A recently acquired work is on display in the Rijksmuseum
s Gallery of Honour. The impressively large Still Life of Flowers with Crown Imperial Fritillary in a Stone Niche was painted by Jacob Vosmaer in 1613, and it is regarded as the artists best work. This acquisition means that for the first time the Rijksmuseum is able to display a painting of the very highest order from the vanguard of the genre that first brought fame to Dutch painting: the floral still life.
At the end of 2019, the Rijksmuseum had the opportunity to acquire the painting from a private owner. The purchase was facilitated through the support of the Mondriaan Fund, the Ministry of Education, Culture and Sciences Nationaal Aankoopfonds, the Rembrandt Association (thanks in part to its Nationaal Fonds Kunstbezit, its Themafonds 17de-eeuwse schilderkunst, and a contribution from the Prins Bernhard Cultuurfonds), the BankGiro Lottery, the Rijksmuseum International Circle and a private donor.
Visitors are now able to enjoy this Vosmaer floral still life in the Gallery of Honour, where it hangs alongside the still lifes of formal set tables previously acquired with the support of the Rembrandt Association.
Taco Dibbits, General Director of the Rijksmuseum: Thanks to the tremendous support of funds and private donors it has been possible to fulfil a long-held wish to display a floral still life of the very highest quality in the Gallery of Honour. The Netherlands is famed for its flowers, and I am delighted that we can share this new acquisition with everyone.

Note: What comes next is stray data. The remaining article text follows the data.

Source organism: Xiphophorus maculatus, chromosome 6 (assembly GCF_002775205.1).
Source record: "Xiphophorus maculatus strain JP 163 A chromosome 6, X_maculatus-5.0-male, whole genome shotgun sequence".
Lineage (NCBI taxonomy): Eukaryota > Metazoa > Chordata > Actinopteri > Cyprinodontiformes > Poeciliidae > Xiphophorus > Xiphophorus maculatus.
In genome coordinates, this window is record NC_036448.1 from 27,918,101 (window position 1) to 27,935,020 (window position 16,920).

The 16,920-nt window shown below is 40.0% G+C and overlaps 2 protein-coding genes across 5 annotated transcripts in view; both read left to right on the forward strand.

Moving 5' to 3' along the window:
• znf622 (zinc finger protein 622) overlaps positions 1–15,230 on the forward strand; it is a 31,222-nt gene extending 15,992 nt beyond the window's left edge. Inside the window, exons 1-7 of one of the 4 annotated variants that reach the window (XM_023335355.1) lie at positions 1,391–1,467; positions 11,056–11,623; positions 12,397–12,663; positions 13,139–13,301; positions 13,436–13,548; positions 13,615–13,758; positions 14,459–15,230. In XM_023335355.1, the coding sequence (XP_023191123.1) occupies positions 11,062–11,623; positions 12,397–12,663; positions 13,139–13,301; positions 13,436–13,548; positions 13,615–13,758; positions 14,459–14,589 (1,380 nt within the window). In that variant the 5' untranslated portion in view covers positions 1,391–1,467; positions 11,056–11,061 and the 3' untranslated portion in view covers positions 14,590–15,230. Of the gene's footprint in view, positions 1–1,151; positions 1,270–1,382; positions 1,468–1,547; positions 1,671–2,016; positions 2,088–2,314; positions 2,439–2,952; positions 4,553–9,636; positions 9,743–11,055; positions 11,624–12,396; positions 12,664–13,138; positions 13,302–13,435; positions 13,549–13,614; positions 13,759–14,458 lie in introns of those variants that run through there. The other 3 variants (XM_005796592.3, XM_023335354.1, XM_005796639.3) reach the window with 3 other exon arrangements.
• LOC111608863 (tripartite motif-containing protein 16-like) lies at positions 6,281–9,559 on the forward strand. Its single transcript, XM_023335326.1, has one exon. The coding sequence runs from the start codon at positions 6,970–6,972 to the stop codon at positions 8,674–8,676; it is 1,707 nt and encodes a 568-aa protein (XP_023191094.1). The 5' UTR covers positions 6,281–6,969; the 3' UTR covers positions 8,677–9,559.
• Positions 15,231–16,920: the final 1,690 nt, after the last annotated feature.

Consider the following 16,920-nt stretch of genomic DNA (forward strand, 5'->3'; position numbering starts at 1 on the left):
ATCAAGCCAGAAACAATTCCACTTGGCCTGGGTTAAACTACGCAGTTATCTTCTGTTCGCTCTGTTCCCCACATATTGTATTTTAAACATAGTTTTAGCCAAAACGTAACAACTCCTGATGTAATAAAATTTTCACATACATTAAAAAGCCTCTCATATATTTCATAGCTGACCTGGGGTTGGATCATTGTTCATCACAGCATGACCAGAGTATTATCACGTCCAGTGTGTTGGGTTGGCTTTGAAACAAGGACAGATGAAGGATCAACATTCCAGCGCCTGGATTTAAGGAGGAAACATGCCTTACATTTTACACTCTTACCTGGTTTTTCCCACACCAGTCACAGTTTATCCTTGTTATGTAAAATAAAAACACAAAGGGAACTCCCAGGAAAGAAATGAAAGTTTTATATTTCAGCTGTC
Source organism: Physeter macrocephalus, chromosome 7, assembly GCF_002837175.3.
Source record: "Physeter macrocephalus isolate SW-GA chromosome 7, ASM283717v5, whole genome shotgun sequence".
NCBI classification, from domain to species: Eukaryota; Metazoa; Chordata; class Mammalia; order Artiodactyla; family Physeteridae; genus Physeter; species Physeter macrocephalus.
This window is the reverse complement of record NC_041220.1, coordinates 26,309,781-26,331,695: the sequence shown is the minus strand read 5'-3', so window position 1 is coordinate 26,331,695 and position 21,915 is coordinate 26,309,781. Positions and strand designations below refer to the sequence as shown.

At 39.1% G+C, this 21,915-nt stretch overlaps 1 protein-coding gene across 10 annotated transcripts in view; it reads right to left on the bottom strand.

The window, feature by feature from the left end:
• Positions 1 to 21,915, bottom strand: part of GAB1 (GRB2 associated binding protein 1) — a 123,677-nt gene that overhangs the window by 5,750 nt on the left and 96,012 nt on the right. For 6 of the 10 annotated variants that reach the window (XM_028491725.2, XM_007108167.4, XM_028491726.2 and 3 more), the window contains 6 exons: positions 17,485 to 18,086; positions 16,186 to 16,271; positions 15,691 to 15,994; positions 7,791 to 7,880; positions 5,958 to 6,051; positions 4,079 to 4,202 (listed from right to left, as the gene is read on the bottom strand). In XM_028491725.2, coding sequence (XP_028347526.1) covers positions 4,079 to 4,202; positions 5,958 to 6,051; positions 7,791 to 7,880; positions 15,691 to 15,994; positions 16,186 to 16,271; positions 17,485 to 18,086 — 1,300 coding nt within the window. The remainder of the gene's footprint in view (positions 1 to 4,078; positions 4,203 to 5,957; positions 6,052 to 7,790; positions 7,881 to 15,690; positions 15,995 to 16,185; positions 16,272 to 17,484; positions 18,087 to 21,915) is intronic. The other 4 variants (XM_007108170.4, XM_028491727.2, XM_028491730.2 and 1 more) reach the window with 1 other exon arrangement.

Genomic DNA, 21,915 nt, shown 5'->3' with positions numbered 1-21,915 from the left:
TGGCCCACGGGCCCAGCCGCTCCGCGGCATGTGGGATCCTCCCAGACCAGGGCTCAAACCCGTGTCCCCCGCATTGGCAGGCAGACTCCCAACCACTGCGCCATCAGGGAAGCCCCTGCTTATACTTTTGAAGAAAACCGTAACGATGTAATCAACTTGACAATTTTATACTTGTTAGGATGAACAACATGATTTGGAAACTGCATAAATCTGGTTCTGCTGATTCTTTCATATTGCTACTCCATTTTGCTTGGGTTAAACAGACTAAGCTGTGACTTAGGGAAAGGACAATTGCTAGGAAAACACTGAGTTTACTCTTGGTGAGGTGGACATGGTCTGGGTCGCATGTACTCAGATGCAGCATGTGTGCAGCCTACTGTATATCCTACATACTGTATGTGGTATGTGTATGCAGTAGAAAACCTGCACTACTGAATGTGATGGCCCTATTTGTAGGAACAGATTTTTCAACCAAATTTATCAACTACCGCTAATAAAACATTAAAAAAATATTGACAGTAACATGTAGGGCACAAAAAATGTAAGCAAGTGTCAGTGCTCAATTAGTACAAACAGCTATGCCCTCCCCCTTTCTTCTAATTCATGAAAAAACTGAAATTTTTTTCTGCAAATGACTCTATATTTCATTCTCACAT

Floral still lifes
As a genre the still life with flowers is regarded as typical of the Low Countries. The Flemish painter Jan Brueghel the Elder was the first to specialise in the painting of bouquets, but it was the master painters in the neighbouring Northern Netherlands artists such as Ambrosius Bosschaert, Jacques de Gheyn and Roelant Savery who in the early 1600s further developed the genre and ushered in its heyday. Jacob Woutersz Vosmaer from Delft was one of the pioneers who devoted more attention to the flowers as volumes, and to the curvature of the bouquet. With its impressive size and rich detailing of a dynamic floral arrangement, Still Life of Flowers with Crown Imperial Fritillary in a Stone Niche forms a crucial link between the opulent Flemish still lifes of the period around 1600 and the more naturalistic Dutch floral still lifes painted in the first half of the 17th century.
The refined bouquet
The flowers in this painting of a sumptuous bouquet in a stone niche are arranged in an earthenware vase finely decorated with rosettes. Vosmaer painted a dazzling display of flowers incorporating various rare and costly varieties. The orange Crown Imperial came from Asia, and had only been introduced to Europe a few decades earlier by way of Turkey and Vienna. This majestic bloom is surrounded roses, irises, tulips and a Fritillaria meleagris and other members of the lily family. The graceful dynamism of their arching stems, curled leaves and vivid blooms is striking. Though his mastery of subtle illumination and details such as the cracks and flaws in the wall, fallen petals, and the mouse, Vosmaer created a still life composition with real narrative impact
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